- The Washington Times - Friday, September 14, 2007

The California Legislative Black Caucus decided yesterday to endorse Sen. Barack Obama“s presidential bid, giving him organizing ability and a political boost in the biggest prize on the primary map.

“It”s imperative that we choose the candidate who is committed to addressing the disparity gaps that exist in our communities,” said Karen Bass, the vice chairman of the caucus and majority leader of the California Assembly.

The caucus called Mr. Obama, Illinois Democrat, “the only candidate that can unite people to get things done.”

By backing Mr. Obama, the caucus helps balance out Sen. Hillary Rodham Clinton, his chief opponent for the Democratic presidential nomination, who has been endorsed by top Hispanics in California, such as Los Angeles Mayor Antonio Villaraigosa and Assembly Speaker Fabian Nunez.

The Obama campaign said it is looking to win all of the early voting states — Iowa, New Hampshire, South Carolina and Nevada — in order to have a chance at securing the nomination. They hope to use momentum from those states to win a majority of the more than 20 states that will vote Feb. 5.

To do that, the campaign will need as many ground troops as possible to energize and mobilize voters.

That’s why Ms. Bass, who personally endorsed Mr. Obama’s campaign in May, is so critical. She is a veteran community organizer who has spent much of her career organizing get-out-the-vote efforts in Los Angeles.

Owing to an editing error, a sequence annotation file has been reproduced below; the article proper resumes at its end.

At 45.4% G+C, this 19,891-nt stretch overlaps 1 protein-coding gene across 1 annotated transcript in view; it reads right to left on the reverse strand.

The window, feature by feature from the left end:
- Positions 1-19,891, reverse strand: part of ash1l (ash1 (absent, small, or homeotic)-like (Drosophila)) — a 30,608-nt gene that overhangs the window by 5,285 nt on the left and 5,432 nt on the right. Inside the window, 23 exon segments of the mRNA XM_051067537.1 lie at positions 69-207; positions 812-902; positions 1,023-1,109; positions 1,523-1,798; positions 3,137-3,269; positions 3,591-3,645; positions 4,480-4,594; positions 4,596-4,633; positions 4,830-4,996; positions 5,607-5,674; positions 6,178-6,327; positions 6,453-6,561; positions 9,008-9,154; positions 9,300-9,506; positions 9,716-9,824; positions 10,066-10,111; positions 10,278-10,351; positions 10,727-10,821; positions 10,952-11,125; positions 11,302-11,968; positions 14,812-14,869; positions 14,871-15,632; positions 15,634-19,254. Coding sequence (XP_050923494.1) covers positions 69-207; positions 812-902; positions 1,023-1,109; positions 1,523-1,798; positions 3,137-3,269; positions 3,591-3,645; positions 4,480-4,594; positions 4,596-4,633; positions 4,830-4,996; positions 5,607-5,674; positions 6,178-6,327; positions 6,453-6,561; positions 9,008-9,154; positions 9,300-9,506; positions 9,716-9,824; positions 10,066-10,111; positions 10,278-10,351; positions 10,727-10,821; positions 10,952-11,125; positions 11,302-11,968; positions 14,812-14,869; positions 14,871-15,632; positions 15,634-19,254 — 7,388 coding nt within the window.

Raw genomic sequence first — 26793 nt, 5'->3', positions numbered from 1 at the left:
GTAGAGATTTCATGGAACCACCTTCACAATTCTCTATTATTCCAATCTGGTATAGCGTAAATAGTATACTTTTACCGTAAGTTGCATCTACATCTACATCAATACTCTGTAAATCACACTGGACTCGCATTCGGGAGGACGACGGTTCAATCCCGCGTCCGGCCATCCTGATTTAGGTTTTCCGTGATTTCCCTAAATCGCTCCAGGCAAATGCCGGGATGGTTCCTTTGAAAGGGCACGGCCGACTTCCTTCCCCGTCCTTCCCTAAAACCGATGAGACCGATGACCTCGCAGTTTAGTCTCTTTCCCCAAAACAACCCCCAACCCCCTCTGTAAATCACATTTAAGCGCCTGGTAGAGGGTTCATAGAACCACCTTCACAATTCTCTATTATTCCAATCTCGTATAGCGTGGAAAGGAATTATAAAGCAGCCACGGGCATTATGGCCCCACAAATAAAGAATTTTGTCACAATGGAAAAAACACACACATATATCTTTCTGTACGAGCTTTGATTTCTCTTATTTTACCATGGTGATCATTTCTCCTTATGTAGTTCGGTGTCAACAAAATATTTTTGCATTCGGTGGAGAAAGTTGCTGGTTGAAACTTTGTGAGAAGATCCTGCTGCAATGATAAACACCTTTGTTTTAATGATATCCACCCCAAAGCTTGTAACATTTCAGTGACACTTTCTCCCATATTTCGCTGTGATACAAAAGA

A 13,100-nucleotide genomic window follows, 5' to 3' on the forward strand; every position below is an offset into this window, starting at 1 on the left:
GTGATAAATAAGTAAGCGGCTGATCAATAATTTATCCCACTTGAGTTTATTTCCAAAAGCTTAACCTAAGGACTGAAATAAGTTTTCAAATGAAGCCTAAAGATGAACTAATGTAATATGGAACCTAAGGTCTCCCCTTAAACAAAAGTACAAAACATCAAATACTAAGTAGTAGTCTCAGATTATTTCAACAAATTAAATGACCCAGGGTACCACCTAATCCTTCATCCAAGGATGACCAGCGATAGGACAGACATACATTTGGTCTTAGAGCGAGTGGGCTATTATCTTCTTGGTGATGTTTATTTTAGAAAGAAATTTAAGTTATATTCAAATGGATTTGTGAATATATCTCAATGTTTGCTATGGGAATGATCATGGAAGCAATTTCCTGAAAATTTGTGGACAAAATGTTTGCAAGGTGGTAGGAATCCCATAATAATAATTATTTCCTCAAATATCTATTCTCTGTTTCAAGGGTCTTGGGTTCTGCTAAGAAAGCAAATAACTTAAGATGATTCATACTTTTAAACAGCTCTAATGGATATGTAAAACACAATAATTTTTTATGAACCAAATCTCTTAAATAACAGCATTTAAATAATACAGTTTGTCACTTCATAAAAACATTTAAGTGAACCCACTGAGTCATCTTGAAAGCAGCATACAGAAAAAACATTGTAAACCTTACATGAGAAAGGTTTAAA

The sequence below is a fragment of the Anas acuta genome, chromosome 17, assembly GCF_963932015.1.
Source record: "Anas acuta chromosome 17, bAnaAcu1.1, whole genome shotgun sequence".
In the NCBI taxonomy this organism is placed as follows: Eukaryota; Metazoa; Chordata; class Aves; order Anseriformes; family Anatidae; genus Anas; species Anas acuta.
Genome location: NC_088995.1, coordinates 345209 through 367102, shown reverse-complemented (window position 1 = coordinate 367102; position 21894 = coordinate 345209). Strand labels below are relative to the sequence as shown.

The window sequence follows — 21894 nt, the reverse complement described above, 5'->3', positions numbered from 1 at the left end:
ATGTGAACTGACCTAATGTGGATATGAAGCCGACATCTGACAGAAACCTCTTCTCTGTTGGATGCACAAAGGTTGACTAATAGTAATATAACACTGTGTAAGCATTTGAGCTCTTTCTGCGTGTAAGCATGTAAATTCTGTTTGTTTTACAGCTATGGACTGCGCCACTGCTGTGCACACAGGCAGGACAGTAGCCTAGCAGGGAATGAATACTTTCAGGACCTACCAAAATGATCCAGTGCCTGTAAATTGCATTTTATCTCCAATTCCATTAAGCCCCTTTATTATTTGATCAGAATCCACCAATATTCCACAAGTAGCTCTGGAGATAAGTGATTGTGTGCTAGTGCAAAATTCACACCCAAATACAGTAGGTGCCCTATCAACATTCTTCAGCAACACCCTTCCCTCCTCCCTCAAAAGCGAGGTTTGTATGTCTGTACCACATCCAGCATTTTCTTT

Yesterday’s caucus endorsement wasn’t unanimous. One of the eight members, Assemblyman Sandre Swanson, had endorsed Mrs. Clinton.

In the fight for endorsements in Washington, Mr. Obama has won several key members of the Congressional Black Caucus, including from some who were expected to endorse Mrs. Clinton.

Reps. Artur Davis of Alabama, Jesse L. Jackson Jr. of Illinois, Elijah E. Cummings of Maryland and House Judiciary Committee Chairman John Conyers of Michigan, lined up behind Mr. Obama before the summer.

He also secured the endorsement of Rep. Bobby L. Rush, Illinois Democrat, in January.

Mr. Rush called the decision “one of the most difficult decisions that I’ve had to make in politics.”

Although both Mr. Obama and Mr. Rush represent Chicago’s South Side, they had not been the closest of political allies since Mr. Obama challenged him for his congressional seat in 2000.

Winning endorsements from the Congressional Black Caucus is important because many of those members were ardent supporters of the Clintons in the 1990s, including Mr. Cummings, Mr. Conyers, Mr. Rush and Rep. Sanford D. Bishop Jr. of Georgia.

Mr. Bishop and freshman Rep. Hank Johnson, also of Georgia, both endorsed Mr. Obama this week, while the remaining Georgia Democrats in the House — Reps. John Lewis, David Scott, John Barrow and Jim Marshall — have yet to make decisions.

“I believe Senator Obama truly understands the needs of Georgians within the greater context of changing our nation for the better,” said Mr. Bishop, noting that his endorsement came under heavy pressure from the Clinton campaign and what he called the “Arkansas Mafia.”

Perhaps the biggest endorsement Mr. Obama has secured is from “the queen of daytime television,” Oprah Winfrey.

Miss Winfrey hosted a 5,000-person fundraiser for Mr. Obama over the weekend that netted the campaign $3 million. She also has the ability to reach millions of female voters through her show.

One endorsement the campaign is unlikely to get is that of House Majority Whip James E. Clyburn, South Carolina Democrat and the senior black lawmaker in Congress.

Mr. Clyburn, who is also the highest-ranking black politician in the state’s history, has made a deal not to endorse any candidate in order to protect his state’s early primary position.

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